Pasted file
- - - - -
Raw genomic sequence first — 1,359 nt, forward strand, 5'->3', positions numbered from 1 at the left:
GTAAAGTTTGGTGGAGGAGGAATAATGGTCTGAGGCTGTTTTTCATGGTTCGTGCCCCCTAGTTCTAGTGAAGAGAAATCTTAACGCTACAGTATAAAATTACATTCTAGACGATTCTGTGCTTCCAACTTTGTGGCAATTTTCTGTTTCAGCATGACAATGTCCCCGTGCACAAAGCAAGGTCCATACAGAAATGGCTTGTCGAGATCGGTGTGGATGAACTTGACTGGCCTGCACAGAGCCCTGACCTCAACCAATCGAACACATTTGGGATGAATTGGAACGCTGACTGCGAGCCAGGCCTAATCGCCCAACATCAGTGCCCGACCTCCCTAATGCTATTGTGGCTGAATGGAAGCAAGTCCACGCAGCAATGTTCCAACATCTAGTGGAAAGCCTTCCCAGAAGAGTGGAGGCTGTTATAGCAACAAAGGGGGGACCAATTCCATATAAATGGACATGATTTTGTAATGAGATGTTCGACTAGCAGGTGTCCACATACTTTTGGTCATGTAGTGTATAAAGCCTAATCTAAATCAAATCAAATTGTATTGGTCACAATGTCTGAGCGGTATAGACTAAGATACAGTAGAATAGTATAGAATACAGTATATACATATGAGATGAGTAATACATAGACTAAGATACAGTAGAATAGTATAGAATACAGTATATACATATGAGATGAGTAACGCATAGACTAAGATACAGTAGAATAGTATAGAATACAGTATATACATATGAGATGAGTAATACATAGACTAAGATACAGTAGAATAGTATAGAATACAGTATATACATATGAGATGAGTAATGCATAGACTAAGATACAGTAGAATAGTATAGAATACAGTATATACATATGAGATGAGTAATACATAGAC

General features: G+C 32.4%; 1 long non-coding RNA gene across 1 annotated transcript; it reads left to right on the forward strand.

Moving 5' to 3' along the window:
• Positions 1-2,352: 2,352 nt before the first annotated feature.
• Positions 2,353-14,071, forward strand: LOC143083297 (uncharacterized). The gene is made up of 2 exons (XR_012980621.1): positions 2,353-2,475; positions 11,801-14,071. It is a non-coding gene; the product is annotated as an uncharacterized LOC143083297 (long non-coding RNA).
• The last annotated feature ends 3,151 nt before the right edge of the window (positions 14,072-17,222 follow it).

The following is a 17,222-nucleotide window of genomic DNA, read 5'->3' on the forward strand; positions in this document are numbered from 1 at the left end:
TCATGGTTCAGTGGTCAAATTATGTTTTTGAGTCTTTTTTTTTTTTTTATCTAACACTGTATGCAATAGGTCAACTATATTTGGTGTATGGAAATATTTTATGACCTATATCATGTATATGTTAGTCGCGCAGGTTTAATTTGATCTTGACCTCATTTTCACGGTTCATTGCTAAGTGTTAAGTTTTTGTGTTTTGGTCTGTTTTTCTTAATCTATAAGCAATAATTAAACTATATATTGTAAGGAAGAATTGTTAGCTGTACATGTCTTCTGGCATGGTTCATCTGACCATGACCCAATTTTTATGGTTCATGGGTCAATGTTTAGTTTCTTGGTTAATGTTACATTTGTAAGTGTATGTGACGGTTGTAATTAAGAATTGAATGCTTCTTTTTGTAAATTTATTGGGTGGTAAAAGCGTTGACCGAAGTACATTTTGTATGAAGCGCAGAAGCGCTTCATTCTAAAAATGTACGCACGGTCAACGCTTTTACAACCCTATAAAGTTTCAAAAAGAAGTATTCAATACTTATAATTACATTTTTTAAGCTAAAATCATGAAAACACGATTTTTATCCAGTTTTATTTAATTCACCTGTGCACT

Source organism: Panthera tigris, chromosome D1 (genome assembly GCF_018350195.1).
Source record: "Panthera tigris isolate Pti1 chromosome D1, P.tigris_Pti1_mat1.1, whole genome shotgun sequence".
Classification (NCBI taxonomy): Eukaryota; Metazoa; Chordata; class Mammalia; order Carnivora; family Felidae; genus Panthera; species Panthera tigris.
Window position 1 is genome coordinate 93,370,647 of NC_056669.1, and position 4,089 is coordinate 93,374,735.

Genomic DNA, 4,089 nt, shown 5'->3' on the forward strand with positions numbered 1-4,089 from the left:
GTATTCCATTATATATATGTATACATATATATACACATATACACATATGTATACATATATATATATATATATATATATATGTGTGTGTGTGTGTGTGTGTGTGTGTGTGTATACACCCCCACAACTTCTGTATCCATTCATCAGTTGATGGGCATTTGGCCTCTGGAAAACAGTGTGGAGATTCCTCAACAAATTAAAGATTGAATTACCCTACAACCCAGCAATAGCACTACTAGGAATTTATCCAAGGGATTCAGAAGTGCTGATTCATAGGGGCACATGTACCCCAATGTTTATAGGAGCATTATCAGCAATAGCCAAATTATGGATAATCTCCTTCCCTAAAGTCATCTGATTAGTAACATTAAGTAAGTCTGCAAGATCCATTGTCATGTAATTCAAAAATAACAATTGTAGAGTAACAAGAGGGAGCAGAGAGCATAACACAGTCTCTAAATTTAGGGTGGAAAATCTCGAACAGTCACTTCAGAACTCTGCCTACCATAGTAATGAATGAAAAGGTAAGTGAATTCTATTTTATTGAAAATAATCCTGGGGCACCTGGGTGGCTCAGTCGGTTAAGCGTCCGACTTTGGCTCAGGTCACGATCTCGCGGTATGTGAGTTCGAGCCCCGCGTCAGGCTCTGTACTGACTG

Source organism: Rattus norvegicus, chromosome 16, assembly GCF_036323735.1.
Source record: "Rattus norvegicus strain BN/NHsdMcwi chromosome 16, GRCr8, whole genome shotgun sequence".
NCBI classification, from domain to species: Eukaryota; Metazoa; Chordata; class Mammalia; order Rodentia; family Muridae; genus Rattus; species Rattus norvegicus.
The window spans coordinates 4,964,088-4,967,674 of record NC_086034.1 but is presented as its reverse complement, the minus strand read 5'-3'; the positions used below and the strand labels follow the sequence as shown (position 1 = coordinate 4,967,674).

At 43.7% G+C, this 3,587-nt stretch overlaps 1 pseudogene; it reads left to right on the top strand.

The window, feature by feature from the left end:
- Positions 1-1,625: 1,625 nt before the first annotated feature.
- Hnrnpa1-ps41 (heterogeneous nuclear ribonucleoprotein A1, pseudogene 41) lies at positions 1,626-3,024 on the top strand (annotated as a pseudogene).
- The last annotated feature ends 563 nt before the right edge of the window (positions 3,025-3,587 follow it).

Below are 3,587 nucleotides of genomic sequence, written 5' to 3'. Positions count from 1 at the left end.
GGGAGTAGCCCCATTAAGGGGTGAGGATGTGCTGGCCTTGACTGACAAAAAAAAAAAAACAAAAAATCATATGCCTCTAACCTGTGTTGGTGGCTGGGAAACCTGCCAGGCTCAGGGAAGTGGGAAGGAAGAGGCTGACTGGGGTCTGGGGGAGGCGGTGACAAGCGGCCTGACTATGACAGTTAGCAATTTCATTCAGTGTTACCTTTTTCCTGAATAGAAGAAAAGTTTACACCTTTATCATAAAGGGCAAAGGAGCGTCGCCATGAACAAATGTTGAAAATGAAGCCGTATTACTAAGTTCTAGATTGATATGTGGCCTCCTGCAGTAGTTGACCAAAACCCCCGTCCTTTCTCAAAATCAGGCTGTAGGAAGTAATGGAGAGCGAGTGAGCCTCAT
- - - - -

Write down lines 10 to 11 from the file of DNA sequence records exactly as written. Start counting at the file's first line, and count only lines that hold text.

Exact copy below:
Source organism: Panthera tigris, chromosome D1 (genome assembly GCF_018350195.1).
Source record: "Panthera tigris isolate Pti1 chromosome D1, P.tigris_Pti1_mat1.1, whole genome shotgun sequence".